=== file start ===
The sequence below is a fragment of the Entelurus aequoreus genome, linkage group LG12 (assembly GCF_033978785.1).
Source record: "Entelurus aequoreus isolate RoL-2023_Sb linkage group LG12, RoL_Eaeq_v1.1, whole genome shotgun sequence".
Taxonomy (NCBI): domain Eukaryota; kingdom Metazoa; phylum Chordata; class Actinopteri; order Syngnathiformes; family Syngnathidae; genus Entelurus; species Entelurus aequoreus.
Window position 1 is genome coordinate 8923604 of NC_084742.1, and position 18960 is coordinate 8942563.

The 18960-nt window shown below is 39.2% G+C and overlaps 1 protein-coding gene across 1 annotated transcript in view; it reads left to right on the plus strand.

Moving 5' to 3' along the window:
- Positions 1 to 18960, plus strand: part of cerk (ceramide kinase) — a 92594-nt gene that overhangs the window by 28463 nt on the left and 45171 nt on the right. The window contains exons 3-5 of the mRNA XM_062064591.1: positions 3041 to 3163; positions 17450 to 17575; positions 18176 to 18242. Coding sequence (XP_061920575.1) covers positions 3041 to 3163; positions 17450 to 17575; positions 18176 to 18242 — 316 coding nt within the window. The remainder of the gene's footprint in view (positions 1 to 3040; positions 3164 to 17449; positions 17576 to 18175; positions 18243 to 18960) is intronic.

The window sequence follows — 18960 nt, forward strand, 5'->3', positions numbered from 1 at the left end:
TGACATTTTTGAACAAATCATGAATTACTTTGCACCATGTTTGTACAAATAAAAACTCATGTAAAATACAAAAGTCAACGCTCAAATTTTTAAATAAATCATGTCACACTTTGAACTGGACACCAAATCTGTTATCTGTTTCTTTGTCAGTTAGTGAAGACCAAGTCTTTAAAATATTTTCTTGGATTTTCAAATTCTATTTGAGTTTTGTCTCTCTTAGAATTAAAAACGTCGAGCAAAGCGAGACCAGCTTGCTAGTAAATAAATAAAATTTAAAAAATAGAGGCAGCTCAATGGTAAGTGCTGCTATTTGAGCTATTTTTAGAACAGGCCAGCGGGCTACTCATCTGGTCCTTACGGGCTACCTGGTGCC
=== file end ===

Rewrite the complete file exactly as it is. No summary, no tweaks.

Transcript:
The sequence below is a fragment of the Entelurus aequoreus genome, linkage group LG12 (assembly GCF_033978785.1).
Source record: "Entelurus aequoreus isolate RoL-2023_Sb linkage group LG12, RoL_Eaeq_v1.1, whole genome shotgun sequence".
Taxonomy (NCBI): domain Eukaryota; kingdom Metazoa; phylum Chordata; class Actinopteri; order Syngnathiformes; family Syngnathidae; genus Entelurus; species Entelurus aequoreus.
Window position 1 is genome coordinate 8923604 of NC_084742.1, and position 18960 is coordinate 8942563.

The 18960-nt window shown below is 39.2% G+C and overlaps 1 protein-coding gene across 1 annotated transcript in view; it reads left to right on the plus strand.

Moving 5' to 3' along the window:
- Positions 1 to 18960, plus strand: part of cerk (ceramide kinase) — a 92594-nt gene that overhangs the window by 28463 nt on the left and 45171 nt on the right. The window contains exons 3-5 of the mRNA XM_062064591.1: positions 3041 to 3163; positions 17450 to 17575; positions 18176 to 18242. Coding sequence (XP_061920575.1) covers positions 3041 to 3163; positions 17450 to 17575; positions 18176 to 18242 — 316 coding nt within the window. The remainder of the gene's footprint in view (positions 1 to 3040; positions 3164 to 17449; positions 17576 to 18175; positions 18243 to 18960) is intronic.

The window sequence follows — 18960 nt, forward strand, 5'->3', positions numbered from 1 at the left end:
TGACATTTTTGAACAAATCATGAATTACTTTGCACCATGTTTGTACAAATAAAAACTCATGTAAAATACAAAAGTCAACGCTCAAATTTTTAAATAAATCATGTCACACTTTGAACTGGACACCAAATCTGTTATCTGTTTCTTTGTCAGTTAGTGAAGACCAAGTCTTTAAAATATTTTCTTGGATTTTCAAATTCTATTTGAGTTTTGTCTCTCTTAGAATTAAAAACGTCGAGCAAAGCGAGACCAGCTTGCTAGTAAATAAATAAAATTTAAAAAATAGAGGCAGCTCAATGGTAAGTGCTGCTATTTGAGCTATTTTTAGAACAGGCCAGCGGGCTACTCATCTGGTCCTTACGGGCTACCTGGTGCC